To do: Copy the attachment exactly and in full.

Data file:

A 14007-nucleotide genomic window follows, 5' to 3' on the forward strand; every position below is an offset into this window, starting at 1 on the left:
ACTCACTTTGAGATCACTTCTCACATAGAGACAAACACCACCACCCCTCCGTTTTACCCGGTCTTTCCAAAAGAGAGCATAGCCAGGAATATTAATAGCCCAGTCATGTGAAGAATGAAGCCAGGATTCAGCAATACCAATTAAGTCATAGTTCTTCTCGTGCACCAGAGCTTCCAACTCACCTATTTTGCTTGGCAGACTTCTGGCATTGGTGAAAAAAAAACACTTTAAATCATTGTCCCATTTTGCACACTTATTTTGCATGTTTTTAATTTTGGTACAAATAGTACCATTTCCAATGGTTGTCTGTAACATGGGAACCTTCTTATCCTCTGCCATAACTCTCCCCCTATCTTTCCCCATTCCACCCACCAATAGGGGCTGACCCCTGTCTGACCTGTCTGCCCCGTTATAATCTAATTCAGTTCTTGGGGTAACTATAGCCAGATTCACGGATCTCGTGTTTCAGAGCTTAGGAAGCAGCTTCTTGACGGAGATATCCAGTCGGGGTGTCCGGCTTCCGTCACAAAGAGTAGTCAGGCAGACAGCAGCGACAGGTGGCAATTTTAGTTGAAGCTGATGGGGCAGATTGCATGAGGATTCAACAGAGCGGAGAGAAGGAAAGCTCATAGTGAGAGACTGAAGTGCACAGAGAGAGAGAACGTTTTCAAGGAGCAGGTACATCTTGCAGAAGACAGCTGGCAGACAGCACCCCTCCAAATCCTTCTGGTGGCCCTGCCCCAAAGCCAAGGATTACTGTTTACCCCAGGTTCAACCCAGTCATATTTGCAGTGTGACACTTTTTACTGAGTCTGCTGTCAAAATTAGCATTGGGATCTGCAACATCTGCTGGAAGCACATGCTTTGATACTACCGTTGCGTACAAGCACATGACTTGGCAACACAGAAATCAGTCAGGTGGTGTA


A 14007-nucleotide genomic window follows, 5' to 3' on the forward strand; every position below is an offset into this window, starting at 1 on the left:
ACTCACTTTGAGATCACTTCTCACATAGAGACAAACACCACCACCCCTCCGTTTTACCCGGTCTTTCCAAAAGAGAGCATAGCCAGGAATATTAATAGCCCAGTCATGTGAAGAATGAAGCCAGGATTCAGCAATACCAATTAAGTCATAGTTCTTCTCGTGCACCAGAGCTTCCAACTCACCTATTTTGCTTGGCAGACTTCTGGCATTGGTGAAAAAAAAACACTTTAAATCATTGTCCCATTTTGCACACTTATTTTGCATGTTTTTAATTTTGGTACAAATAGTACCATTTCCAATGGTTGTCTGTAACATGGGAACCTTCTTATCCTCTGCCATAACTCTCCCCCTATCTTTCCCCATTCCACCCACCAATAGGGGCTGACCCCTGTCTGACCTGTCTGCCCCGTTATAATCTAATTCAGTTCTTGGGGTAACTATAGCCAGATTCACGGATCTCGTGTTTCAGAGCTTAGGAAGCAGCTTCTTGACGGAGATATCCAGTCGGGGTGTCCGGCTTCCGTCACAAAGAGTAGTCAGGCAGACAGCAGCGACAGGTGGCAATTTTAGTTGAAGCTGATGGGGCAGATTGCATGAGGATTCAACAGAGCGGAGAGAAGGAAAGCTCATAGTGAGAGACTGAAGTGCACAGAGAGAGAGAACGTTTTCAAGGAGCAGGTACATCTTGCAGAAGACAGCTGGCAGACAGCACCCCTCCAAATCCTTCTGGTGGCCCTGCCCCAAAGCCAAGGATTACTGTTTACCCCAGGTTCAACCCAGTCATATTTGCAGTGTGACACTTTTTACTGAGTCTGCTGTCAAAATTAGCATTGGGATCTGCAACATCTGCTGGAAGCACATGCTTTGATACTACCGTTGCGTACAAGCACATGACTTGGCAACACAGAAATCAGTCAGGTGGTGTA